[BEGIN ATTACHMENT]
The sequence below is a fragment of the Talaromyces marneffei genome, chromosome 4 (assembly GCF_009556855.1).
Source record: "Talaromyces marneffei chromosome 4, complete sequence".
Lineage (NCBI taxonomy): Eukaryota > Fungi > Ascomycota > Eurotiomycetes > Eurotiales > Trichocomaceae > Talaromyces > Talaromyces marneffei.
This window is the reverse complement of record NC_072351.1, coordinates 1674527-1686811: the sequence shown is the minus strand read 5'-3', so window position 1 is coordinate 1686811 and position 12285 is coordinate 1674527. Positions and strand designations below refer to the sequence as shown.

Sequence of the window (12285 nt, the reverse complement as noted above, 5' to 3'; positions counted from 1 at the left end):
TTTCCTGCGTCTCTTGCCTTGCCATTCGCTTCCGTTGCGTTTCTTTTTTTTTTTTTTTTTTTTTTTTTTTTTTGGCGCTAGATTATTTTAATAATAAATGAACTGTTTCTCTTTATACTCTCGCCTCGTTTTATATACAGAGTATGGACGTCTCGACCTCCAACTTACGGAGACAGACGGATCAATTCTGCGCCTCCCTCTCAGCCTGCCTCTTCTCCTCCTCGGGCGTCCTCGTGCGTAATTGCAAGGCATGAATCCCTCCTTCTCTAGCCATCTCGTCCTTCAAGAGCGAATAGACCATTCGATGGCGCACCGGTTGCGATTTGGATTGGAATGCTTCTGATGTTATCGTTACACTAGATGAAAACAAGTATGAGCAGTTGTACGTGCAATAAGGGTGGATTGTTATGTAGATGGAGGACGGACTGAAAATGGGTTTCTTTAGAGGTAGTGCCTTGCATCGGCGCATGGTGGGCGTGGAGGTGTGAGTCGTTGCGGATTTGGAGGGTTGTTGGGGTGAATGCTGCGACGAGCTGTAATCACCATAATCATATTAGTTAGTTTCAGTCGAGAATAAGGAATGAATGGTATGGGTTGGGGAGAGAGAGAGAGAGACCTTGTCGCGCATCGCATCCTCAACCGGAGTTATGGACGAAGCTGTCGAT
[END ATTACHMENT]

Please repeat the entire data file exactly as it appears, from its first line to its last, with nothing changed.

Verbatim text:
The sequence below is a fragment of the Talaromyces marneffei genome, chromosome 4 (assembly GCF_009556855.1).
Source record: "Talaromyces marneffei chromosome 4, complete sequence".
Lineage (NCBI taxonomy): Eukaryota > Fungi > Ascomycota > Eurotiomycetes > Eurotiales > Trichocomaceae > Talaromyces > Talaromyces marneffei.
This window is the reverse complement of record NC_072351.1, coordinates 1674527-1686811: the sequence shown is the minus strand read 5'-3', so window position 1 is coordinate 1686811 and position 12285 is coordinate 1674527. Positions and strand designations below refer to the sequence as shown.

Sequence of the window (12285 nt, the reverse complement as noted above, 5' to 3'; positions counted from 1 at the left end):
TTTCCTGCGTCTCTTGCCTTGCCATTCGCTTCCGTTGCGTTTCTTTTTTTTTTTTTTTTTTTTTTTTTTTTTTGGCGCTAGATTATTTTAATAATAAATGAACTGTTTCTCTTTATACTCTCGCCTCGTTTTATATACAGAGTATGGACGTCTCGACCTCCAACTTACGGAGACAGACGGATCAATTCTGCGCCTCCCTCTCAGCCTGCCTCTTCTCCTCCTCGGGCGTCCTCGTGCGTAATTGCAAGGCATGAATCCCTCCTTCTCTAGCCATCTCGTCCTTCAAGAGCGAATAGACCATTCGATGGCGCACCGGTTGCGATTTGGATTGGAATGCTTCTGATGTTATCGTTACACTAGATGAAAACAAGTATGAGCAGTTGTACGTGCAATAAGGGTGGATTGTTATGTAGATGGAGGACGGACTGAAAATGGGTTTCTTTAGAGGTAGTGCCTTGCATCGGCGCATGGTGGGCGTGGAGGTGTGAGTCGTTGCGGATTTGGAGGGTTGTTGGGGTGAATGCTGCGACGAGCTGTAATCACCATAATCATATTAGTTAGTTTCAGTCGAGAATAAGGAATGAATGGTATGGGTTGGGGAGAGAGAGAGAGAGACCTTGTCGCGCATCGCATCCTCAACCGGAGTTATGGACGAAGCTGTCGAT